Friday, December 21, 2007


PCT Strategy Module 1

Yes, BDK did dub me Tacticus Maximus for my opinion that chess is all tactics. The high-level strategies in chess are to checkmate the opponent and to avoid being checkmated. And those high-level strategies are inherently tactical. So why am I talking strategy? In chess the word strategy is often used to describe a move or series of moves that improves one's position without involving a combination. That usage, although common, is wrong and misleading, in my not so humble opinion.

Anyhoo, the PCT strategy modules mostly deals with the sort of moves that are not combinations but improve one's position. And, I have found it to be excellent training material. I have just completed the first module of 51 units:

(If you are wondering why there are no learnt tactics in the above dialog it is because I have a separate user defined that I use for doing the strategy modules.)

This product is primarily targeted at players below my playing level and I have found many of these Module 1 Strategy exercises to be easy for me, as expected. But not all of them and I have definitely improved my chess knowledge by going through these. I think anyone with a rating below about USCF 2000 would benefit from these exercises. I look forward to going through the other two Strategy modules.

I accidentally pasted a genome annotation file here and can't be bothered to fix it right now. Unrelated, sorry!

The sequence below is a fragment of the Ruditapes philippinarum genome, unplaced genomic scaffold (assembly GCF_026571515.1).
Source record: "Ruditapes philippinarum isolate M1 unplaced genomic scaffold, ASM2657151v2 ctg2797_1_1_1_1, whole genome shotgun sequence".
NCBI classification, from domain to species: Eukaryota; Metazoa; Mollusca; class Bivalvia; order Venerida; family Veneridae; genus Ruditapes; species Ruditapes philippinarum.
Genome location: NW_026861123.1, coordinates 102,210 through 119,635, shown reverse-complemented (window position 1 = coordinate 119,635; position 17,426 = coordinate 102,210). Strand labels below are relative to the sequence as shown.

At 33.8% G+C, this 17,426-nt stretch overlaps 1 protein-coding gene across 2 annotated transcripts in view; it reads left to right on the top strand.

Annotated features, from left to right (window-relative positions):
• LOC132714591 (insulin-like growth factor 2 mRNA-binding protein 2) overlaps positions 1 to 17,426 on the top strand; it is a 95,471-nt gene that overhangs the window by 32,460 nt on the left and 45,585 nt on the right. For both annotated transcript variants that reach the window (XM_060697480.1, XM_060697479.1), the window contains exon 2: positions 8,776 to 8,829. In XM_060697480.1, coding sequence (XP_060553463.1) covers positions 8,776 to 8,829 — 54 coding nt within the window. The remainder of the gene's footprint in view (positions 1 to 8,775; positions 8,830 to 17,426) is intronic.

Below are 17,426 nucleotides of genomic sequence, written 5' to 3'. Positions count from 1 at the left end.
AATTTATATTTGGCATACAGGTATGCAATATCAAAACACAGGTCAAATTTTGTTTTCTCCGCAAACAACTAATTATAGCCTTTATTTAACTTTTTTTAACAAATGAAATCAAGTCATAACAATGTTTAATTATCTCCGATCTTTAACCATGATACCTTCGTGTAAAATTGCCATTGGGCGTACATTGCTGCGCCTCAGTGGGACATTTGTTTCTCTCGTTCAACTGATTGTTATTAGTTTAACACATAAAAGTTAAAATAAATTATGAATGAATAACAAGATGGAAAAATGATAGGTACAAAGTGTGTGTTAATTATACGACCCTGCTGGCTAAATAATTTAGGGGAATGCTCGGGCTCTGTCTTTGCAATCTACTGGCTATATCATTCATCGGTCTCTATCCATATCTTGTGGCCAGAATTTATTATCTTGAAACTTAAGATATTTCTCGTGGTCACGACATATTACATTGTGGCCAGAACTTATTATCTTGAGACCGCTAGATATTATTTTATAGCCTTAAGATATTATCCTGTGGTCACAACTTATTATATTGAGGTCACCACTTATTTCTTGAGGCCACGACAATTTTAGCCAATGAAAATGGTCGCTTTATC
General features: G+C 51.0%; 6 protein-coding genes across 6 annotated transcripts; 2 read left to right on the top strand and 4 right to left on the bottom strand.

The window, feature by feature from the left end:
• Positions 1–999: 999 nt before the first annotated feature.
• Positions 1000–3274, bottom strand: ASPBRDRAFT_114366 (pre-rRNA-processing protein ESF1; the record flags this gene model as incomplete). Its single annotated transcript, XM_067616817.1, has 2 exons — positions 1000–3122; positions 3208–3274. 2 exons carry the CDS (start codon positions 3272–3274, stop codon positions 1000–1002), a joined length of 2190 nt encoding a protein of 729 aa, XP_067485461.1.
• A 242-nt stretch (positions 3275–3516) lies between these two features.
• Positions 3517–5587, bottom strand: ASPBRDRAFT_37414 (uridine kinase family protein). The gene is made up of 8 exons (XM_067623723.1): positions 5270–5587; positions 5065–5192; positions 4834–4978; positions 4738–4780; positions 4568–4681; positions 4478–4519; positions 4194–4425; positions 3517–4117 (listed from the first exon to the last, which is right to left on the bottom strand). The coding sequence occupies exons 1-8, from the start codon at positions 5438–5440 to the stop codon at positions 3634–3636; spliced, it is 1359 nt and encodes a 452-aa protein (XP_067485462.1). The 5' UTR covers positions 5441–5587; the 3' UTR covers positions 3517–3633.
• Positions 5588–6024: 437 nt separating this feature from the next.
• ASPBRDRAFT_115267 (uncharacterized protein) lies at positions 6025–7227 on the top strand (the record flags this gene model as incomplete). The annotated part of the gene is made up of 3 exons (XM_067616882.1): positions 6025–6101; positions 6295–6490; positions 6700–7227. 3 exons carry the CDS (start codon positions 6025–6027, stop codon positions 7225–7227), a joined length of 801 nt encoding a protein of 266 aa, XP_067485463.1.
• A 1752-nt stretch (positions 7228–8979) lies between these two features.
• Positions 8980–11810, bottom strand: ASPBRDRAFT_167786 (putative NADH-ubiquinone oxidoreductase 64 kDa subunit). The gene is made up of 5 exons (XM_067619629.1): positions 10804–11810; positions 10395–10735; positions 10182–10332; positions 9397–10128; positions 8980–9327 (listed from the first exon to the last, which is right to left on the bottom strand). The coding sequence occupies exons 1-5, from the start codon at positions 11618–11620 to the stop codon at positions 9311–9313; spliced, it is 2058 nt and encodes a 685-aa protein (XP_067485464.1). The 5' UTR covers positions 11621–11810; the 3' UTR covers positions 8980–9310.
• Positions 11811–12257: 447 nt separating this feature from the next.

I have not abandoned the Tactics modules (which deal with combinations) and am currently working on PCT Tactics module 3. I'd like to finish that one before the end of the year but it might spill over into 2008.

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A bit off topic but I'm a bit surprised that you play both the ambitious Smith Morra gambit an the not so ambitious Moron defense. The only thing those openings have in common I can think of is that both openings require not too much preparation.
temposchlucker: We welcome off-topic. :)

Interesting point. Actually, to play the moron one should have a good background in the openings it may transpose into such as the Pirc, KID and possibly the Philidor so I can't use the excuse of low opening prep as the reason I play it. To some extent I started playing it because I already played the Pirc and KID. I also play it because at the club level it really is a dangerous weapon.

Why it is dangerous goes to your current studies on pawn play (but also minor piece tactics). Often white does not know what is going on and gives black a pawn hole at d4. OTOH, black keeps pawns at c6 and f6. Black's knights can be happier in the center than white's.

As white I play a wide variety -- the Smith Morra is my current weapon of choice against the sicilian but I may also play a KIA or Bb5 line or a closed Sicilian.

I tend to play gambits as white and counter-attacking openings as black.
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